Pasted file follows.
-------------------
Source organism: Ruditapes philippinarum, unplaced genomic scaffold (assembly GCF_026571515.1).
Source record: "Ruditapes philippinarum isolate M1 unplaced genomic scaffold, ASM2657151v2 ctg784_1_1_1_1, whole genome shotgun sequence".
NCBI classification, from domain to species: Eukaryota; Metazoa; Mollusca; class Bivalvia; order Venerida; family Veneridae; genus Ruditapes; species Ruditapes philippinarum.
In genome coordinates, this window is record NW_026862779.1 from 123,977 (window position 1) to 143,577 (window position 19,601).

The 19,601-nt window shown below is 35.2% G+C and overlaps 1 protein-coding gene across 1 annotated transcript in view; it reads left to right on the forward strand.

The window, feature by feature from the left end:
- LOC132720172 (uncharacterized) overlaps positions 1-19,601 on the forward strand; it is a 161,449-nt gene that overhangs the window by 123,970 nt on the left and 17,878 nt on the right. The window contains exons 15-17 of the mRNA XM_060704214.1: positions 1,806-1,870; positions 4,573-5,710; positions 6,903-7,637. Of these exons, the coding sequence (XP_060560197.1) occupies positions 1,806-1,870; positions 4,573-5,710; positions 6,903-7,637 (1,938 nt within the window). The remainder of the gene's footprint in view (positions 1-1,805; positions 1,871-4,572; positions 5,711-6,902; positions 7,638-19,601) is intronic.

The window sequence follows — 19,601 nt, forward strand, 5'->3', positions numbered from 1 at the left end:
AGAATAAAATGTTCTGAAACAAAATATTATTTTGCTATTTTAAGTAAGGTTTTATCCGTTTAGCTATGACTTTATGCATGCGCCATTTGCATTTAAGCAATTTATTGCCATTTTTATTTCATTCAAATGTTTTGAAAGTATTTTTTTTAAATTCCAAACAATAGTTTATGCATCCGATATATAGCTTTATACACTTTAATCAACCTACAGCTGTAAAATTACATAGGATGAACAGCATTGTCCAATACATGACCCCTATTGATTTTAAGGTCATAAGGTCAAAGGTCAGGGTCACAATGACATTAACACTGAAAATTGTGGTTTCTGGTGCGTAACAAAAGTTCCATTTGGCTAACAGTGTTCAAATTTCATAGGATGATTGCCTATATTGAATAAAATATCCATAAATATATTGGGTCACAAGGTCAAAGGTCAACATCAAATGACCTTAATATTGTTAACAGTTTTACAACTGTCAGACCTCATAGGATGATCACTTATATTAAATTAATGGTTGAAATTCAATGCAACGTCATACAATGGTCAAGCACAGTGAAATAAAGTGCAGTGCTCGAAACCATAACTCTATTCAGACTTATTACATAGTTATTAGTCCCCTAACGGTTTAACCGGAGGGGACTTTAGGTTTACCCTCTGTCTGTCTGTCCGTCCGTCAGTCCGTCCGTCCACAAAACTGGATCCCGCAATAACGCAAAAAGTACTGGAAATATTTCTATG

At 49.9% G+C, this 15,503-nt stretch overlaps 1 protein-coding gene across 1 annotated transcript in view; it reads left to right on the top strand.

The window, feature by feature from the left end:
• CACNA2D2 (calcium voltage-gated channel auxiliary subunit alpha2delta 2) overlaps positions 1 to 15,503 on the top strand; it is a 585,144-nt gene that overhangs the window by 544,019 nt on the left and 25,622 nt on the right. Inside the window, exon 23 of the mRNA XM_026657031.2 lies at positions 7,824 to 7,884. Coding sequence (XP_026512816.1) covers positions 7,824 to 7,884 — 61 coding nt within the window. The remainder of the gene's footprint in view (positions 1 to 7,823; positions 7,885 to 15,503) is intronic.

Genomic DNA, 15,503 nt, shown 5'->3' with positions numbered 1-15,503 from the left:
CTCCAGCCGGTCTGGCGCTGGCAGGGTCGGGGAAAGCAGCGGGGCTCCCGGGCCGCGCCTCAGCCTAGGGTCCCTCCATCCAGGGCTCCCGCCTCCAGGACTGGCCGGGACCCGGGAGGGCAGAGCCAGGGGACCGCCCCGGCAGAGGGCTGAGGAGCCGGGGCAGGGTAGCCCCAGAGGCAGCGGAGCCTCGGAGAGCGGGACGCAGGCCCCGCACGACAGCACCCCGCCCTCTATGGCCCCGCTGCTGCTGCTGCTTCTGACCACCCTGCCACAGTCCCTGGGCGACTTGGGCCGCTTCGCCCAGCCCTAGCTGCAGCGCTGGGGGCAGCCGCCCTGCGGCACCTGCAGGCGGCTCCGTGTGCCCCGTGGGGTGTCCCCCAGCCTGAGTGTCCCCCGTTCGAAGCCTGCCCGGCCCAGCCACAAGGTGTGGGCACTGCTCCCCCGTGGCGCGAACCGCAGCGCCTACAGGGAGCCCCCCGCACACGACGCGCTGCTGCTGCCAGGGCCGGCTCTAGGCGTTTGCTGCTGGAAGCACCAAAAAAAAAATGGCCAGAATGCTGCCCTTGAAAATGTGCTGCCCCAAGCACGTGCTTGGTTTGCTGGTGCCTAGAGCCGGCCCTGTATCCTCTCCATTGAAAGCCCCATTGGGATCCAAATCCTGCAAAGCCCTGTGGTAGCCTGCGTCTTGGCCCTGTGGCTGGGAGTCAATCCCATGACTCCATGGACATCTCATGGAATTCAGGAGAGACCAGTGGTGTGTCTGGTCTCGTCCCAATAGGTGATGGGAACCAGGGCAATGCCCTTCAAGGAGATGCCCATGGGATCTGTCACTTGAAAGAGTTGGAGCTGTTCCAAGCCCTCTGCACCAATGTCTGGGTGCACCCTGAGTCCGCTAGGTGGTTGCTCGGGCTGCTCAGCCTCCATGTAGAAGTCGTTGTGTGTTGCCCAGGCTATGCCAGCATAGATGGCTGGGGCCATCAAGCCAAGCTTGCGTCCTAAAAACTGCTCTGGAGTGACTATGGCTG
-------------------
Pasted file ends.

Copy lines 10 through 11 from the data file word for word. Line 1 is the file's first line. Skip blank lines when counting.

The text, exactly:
At 49.9% G+C, this 15,503-nt stretch overlaps 1 protein-coding gene across 1 annotated transcript in view; it reads left to right on the top strand.

The window, feature by feature from the left end: